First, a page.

'The Staircase' Sundance, 10 p.m. Monday. This eight-part documentary that debuted in 2005 is one of the finest works of nonfiction ever done on American TV. It shows that a great storyteller doesn't have to trick out the truth with invented actions and dialogue.
Oscar-winning director Jean-Xavier de Lestrade went inside the North Carolina murder trial of author Michael Peterson, whose wife, Kathleen, was found dead on the stairway of their Durham home. Did Peterson kill her — or did she accidentally fall down the stairs, as he claimed?
The dance Peterson plays with de Lestrade's camera is mesmerizing. Guess who wins. Sundance replays the documentary series starting Monday and then offers two new episodes March 7 and 14 that update the story. I cannot wait.
'1600 Penn' NBC, 9:30 p.m. Thursday. This family comedy, set in the White House, comes from Baltimore native Jason Winer ("Modern Family"), Josh Gad ("Book of Mormon") and Jon Lovett, a former speechwriter for President Barack Obama.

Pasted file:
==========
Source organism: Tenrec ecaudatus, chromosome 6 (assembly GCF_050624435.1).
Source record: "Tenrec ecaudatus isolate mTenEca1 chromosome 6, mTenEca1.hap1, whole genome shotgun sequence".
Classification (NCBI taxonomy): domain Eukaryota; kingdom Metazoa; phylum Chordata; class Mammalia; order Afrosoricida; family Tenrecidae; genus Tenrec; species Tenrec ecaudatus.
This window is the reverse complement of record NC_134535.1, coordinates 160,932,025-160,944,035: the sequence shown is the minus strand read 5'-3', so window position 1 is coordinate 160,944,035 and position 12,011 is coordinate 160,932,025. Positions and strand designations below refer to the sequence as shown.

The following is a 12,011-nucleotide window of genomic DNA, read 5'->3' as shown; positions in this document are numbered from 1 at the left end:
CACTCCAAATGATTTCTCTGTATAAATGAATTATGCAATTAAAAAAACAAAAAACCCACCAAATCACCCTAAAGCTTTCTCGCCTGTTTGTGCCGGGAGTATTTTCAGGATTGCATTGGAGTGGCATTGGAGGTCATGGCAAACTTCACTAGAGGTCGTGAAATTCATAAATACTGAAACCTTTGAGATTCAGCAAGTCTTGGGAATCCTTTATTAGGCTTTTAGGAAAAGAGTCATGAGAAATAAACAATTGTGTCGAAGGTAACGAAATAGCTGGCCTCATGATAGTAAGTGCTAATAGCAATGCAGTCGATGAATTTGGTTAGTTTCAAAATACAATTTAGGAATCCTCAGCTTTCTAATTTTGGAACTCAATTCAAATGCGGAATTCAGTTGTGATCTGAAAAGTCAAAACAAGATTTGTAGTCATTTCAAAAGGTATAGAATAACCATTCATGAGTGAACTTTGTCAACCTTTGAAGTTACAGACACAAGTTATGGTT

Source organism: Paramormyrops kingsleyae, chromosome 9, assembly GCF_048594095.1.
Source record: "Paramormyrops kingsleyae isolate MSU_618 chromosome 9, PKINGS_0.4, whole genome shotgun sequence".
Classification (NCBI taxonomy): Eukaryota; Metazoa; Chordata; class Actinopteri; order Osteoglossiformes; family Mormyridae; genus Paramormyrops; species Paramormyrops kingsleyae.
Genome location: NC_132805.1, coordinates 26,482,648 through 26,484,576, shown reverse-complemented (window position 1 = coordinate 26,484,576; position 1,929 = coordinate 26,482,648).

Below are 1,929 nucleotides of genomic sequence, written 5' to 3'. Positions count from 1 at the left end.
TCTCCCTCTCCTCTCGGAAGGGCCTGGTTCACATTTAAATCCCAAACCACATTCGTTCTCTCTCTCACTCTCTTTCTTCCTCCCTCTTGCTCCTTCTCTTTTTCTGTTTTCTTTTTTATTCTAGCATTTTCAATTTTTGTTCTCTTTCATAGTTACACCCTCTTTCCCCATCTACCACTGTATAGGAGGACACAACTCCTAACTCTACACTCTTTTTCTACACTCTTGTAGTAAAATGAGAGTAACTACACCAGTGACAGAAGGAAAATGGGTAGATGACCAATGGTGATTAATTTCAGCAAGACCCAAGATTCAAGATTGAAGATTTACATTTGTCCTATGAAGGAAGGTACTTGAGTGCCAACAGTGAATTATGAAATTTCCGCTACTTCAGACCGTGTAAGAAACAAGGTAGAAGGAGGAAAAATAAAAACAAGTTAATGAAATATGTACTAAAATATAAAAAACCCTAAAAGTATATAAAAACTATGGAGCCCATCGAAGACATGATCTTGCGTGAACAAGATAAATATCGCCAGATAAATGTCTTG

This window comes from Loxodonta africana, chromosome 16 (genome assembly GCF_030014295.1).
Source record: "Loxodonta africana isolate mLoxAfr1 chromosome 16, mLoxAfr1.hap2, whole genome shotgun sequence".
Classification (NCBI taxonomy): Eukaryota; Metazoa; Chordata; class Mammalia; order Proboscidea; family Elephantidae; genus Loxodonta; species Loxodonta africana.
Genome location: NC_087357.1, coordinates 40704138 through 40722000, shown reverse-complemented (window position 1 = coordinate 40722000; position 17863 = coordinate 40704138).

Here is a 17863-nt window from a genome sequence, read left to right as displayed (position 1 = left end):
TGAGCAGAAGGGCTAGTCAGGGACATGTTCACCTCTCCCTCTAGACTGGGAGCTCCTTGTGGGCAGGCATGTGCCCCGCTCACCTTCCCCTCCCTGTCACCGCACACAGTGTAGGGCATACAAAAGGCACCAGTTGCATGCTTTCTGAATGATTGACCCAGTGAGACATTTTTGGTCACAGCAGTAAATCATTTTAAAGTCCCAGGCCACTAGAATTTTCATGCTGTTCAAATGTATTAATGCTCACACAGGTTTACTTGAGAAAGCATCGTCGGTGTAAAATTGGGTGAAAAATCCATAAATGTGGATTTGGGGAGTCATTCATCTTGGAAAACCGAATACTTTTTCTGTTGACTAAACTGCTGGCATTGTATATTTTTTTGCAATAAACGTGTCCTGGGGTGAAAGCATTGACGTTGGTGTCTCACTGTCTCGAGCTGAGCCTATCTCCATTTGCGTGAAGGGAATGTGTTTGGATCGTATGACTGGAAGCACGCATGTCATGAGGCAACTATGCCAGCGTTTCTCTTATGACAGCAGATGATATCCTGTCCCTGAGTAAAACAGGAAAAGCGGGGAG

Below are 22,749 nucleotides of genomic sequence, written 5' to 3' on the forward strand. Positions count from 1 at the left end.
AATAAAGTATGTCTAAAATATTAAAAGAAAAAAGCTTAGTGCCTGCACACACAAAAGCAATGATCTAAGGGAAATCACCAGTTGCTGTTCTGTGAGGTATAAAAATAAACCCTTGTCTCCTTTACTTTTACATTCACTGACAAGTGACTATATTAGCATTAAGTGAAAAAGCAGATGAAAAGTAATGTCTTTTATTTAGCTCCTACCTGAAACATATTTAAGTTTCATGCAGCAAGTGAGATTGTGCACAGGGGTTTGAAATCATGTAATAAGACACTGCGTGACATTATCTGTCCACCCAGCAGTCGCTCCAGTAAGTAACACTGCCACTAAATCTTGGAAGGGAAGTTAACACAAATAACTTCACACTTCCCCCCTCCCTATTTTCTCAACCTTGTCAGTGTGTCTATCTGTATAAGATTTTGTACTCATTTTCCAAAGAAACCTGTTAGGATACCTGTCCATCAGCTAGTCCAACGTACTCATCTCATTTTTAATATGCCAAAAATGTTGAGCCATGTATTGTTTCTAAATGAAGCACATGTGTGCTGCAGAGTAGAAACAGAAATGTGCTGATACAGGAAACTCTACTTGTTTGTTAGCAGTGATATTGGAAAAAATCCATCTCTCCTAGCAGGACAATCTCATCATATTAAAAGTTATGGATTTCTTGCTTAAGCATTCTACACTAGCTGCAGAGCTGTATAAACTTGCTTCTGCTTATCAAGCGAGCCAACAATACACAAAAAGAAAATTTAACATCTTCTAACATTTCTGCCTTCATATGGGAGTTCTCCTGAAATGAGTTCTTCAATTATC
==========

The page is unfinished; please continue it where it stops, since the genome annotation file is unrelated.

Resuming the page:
In writing about a sneak preview that aired in December, I said how much I liked the idea of TV dealing with the generational phenomenon of "children" in their 20s returning home after college. Gad plays the screwed-up, but sweet and emotionally wise adult-child with gusto. (See Winer interview below.)
'Banshee' Cinemax, 10 p.m. Friday. A master thief assumes the identity of the sheriff of Banshee, Pa., so that he can continue his criminal ways. Before you say no way, you should know that Alan Ball ("Six Feet Under" and "True Blood") is executive producer of this series by Jonathan Tropper and David Schickler.
There is no shortage of sex and violence. But there also promises to be some very keen insights into post-modern identity, memory and small-town American history and life. I am going to give this series a few weeks before making a call.
'Girls' Season 2. HBO, 9 p.m. Jan. 13. I think it is brilliant that commercial American TV found an author in her 20s in Lena Dunham and gave her full voice to speak for people in their 20s. Not all of them, of course, just some of the more interesting ones.
With this series, HBO almost single-handedly redeems all the vapid depictions of 20-something female identity that dominate network sitcoms.
I really liked Season 1 from the moment in the pilot when Hannah's parents essentially cut her off on so many levels — and told her to grow up. What a great pilot. Season 2 starts off just as strong.